The three-judge panel of the U.S. Court of Appeals for the Eleventh Circuit upheld a preliminary injunction from a lower court while the case plays out. The lower court’s injunction requires the state to allow the challengers in the cases, a group of 17 ex-felons, to register to vote if they can show that they are unable to pay off any restitution, court fees, and fines—collectively known as legal financial obligations (LFO)—and have completed other requirements.
“Because the LFO requirement punishes those who cannot pay more harshly than those who can … Supreme Court precedent leads us to apply heightened scrutiny in asking whether the requirement violates the Equal Protection Clause of the Fourteenth Amendment as applied to these plaintiffs,” the court wrote (pdf).
In November 2018, Florida passed an amendment, commonly referred to as Amendment 4, to the state’s constitution that allows ex-convicts to vote “upon completion of all terms of sentence including parole or probation,” but excludes those who were convicted of murder or felony sexual offense. Before the amendment, all former convicted felons were permanently disenfranchised without a grant of executive clemency.
Governor Ron DeSantis (R) subsequently signed a bill, Senate Bill 7066, last year mandating that all formerly incarcerated people pay off restitution, court fees, and fines before their voting rights are restored (pdf). The law faced intense opposition from voting rights advocacy groups, who argue that it denies people with felony convictions the right to vote and penalizes them based on their inability to pay off fees and fines.
The group of ex-felons then brought a lawsuit against state officials, challenging the constitutionality of the LFO requirement. The United States District Court for the Northern District of Florida consolidated the cases and issued a preliminary injunction in favor of the ex-felons, prompting the state to appeal.
In Wednesday’s ruling, the circuit court judges said they reviewed the case to see whether the district court had abused its power when issuing the preliminary injunction and found that the lower court did not. They found that, using Supreme Court precedent, the LFO requirement violates the Equal Protection Clause of the 14th Amendment.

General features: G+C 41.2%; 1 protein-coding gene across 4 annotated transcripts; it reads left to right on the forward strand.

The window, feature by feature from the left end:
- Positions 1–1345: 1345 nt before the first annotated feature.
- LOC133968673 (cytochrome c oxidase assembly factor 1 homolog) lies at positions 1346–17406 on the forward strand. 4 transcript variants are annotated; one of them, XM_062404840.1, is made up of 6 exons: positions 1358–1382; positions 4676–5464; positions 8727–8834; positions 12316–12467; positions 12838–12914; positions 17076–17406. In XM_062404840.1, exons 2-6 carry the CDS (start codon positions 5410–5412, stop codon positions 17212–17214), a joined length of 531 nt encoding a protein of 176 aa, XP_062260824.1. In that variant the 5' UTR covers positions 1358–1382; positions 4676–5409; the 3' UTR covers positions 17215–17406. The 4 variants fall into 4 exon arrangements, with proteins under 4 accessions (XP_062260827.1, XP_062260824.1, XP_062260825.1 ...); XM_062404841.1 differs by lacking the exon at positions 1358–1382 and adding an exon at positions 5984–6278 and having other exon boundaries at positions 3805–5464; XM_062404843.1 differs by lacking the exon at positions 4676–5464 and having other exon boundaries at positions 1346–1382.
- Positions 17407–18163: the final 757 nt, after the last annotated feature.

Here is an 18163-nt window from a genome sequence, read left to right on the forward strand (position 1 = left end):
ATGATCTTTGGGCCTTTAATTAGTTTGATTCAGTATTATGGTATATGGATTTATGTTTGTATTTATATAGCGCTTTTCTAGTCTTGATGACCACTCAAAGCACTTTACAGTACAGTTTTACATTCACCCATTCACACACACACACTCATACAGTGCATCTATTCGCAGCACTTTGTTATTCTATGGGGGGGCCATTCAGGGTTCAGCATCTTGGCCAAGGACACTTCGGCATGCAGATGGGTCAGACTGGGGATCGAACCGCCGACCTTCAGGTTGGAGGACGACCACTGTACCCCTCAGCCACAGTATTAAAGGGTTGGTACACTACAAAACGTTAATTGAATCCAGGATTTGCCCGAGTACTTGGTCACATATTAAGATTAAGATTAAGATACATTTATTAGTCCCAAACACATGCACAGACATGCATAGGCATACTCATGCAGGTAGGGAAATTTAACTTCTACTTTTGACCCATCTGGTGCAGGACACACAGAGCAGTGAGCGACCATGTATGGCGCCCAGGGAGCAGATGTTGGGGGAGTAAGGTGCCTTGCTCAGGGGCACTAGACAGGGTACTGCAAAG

“Here, these plaintiffs are punished more harshly than those who committed precisely the same crime—by having their right to vote taken from them likely for their entire lives,” the court wrote. “And this punishment is linked not to their culpability, but rather to the exogenous fact of their wealth.”
This comes after the Florida Supreme Court issued an advisory opinion (pdf) in January in favor of DeSantis’s interpretation of Amendment 4. The governor asked the state’s top court to clarify the meaning of the phrase “all terms of sentence” after its meaning was disputed by voting rights advocacy groups.
DeSantis and the state government argued that the phrase includes all terms of the sentence, including financial obligations ordered by the sentencing judge. Meanwhile, some advocacy groups argued that the phrase only includes periods of imprisonment and supervised release, while others say it includes some financial penalties but not others.
In its opinion, the state Supreme Court found that the phrase encompasses all obligations ordered by a sentencing court including financial ones such as fines, restitution, costs, and fees.
The American Civil Liberties Union (ACLU), who is representing the plaintiffs along with other civil rights groups, welcomed the circuit court’s decision in a statement.
“The court unanimously ruled that a person’s right to vote cannot be contingent upon their ability to pay, ” Julie Ebenstein, senior staff attorney with the ACLU’s Voting Rights Project, said. “This law is a modern-day poll tax. This ruling recognizes the gravity of elected officials trying to circumvent Amendment 4 to create roadblocks to voting based on wealth.”
Meanwhile, DeSantis’s Communications Director Helen Ferre said in a statement to The Epoch Times that they “disagree with the ruling.”
“We are going to seek en banc review by the full court,” Ferre said.